Veteran catcher Jarrod Saltalamacchia has announced that he is calling it a career. The 33-year-old spent parts of a dozen seasons at the MLB level.
In a statement to The Athletic’s Ken Rosenthal (Facebook link), Saltalamacchia expressed gratitude to his former organizations, teammates and fans, along with his family and agent Jim Munsey. He also spoke of the honor he felt following in the footsteps of his childhood idol, Jason Varitek, over a four-year run with the Red Sox.
Ultimately, Saltalamacchia will be remembered best for his time in Boston, over which he turned in 1,329 plate appearances of .243/.307/.455 hitting with 55 home runs. He was a big part of the team’s 2013 World Series championship outfit, turning in a career year at the plate (.273/.338/.466) while appearing in 121 games for the second-straight season.
That platform campaign set the stage for a successful trip onto the open market, as he landed a three-year, $21MM deal with the Marlins. Unfortunately, things didn’t really work out in Miami. Indeed, many of the drawbacks we noted in the post on that signing — high strikeout rate, difficulties against left-handed pitching, and questionable glovework behind the dish — led to an unexpectedly brief tenure with the Fish.
Saltalamacchia ultimately made it through just nine games in the second season of that deal before he was cut loose. He rebounded later in 2015 with the Diamondbacks, and earned a significant role with the Tigers in the ensuing campaign, but never really regained his footing in the big leagues. Saltalamacchia had brief showings over the past two seasons with the Blue Jays and Tigers.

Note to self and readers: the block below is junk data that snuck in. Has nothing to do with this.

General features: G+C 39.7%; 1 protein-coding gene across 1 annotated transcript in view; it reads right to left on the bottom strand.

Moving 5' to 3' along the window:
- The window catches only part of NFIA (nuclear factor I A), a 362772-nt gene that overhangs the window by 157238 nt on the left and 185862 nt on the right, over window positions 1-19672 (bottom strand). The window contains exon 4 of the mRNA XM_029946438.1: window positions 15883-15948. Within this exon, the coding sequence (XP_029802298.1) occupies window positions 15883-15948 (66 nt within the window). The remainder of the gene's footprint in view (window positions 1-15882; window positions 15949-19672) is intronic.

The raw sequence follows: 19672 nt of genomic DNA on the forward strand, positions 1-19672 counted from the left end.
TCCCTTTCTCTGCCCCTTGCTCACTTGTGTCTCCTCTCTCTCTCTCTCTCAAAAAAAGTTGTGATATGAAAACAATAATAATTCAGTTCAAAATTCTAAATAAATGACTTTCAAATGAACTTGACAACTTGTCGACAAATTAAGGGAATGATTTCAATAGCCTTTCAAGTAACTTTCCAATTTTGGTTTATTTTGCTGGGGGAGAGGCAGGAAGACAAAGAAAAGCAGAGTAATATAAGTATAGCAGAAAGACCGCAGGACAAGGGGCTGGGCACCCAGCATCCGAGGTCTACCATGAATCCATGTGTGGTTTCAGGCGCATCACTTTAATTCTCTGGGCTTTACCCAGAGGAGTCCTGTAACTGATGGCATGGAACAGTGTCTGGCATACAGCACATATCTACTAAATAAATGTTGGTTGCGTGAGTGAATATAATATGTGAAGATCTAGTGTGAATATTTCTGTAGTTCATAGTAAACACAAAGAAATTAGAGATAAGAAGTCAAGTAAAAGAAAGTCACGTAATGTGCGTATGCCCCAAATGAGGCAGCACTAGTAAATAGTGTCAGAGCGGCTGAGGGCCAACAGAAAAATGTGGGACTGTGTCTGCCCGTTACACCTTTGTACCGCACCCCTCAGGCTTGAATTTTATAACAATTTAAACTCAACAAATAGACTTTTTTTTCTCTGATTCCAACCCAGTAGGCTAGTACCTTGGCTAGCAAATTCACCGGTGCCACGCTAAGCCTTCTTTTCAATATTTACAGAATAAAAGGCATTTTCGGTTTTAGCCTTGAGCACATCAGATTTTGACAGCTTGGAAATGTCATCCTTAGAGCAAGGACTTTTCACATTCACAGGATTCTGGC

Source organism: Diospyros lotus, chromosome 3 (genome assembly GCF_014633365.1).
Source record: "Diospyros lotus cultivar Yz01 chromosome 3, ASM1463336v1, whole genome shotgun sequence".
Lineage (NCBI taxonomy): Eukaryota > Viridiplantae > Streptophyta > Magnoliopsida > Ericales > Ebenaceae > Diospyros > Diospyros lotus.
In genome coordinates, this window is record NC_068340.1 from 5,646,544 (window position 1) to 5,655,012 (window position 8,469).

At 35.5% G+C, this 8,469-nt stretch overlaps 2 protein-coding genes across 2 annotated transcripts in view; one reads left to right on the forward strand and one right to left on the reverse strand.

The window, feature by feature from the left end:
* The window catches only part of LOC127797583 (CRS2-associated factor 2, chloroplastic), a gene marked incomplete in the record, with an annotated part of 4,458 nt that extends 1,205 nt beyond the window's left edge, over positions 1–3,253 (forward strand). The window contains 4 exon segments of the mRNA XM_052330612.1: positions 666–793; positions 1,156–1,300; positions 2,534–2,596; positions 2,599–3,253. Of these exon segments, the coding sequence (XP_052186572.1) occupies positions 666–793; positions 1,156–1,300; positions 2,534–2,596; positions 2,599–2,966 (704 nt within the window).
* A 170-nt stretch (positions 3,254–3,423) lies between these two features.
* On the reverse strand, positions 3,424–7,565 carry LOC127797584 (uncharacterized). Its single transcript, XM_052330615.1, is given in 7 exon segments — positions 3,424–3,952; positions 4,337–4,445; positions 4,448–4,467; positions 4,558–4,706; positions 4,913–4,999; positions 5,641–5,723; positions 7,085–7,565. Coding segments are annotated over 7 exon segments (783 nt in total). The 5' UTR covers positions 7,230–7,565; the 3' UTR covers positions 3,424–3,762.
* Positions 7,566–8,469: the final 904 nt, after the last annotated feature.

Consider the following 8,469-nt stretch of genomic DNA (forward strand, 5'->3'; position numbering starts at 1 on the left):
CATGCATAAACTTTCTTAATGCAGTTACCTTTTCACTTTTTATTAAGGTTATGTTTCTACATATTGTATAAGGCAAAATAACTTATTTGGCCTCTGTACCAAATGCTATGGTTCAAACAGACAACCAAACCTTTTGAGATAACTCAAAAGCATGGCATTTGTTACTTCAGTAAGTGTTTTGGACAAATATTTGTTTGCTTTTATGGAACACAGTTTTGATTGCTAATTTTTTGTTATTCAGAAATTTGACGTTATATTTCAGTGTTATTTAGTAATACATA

Of course, all that occurred following Salty’s most memorable moment from a hot stove perspective. After being taken 36th overall by the Braves, and debuting in the big leagues on his 22nd birthday in 2007, Saltalamacchia was shipped to the Rangers along with four other talented young players in exchange for then-star first baseman Mark Teixeira. Saltalamacchia never fully established himself in parts of four seasons in Texas before he was swapped to the Red Sox in a decidedly less flashy deal that nevertheless paid dividends for his new team.
It’s not yet clear what Saltalamacchia will pursue next from a professional perspective, but he says his initial focus will be outside of the game. As he puts it, it is now his turn to join the “cheering section” for his wife and four daughters after they did the same for him over his long playing career. MLBTR extends its best wishes to Saltalamacchia and his family.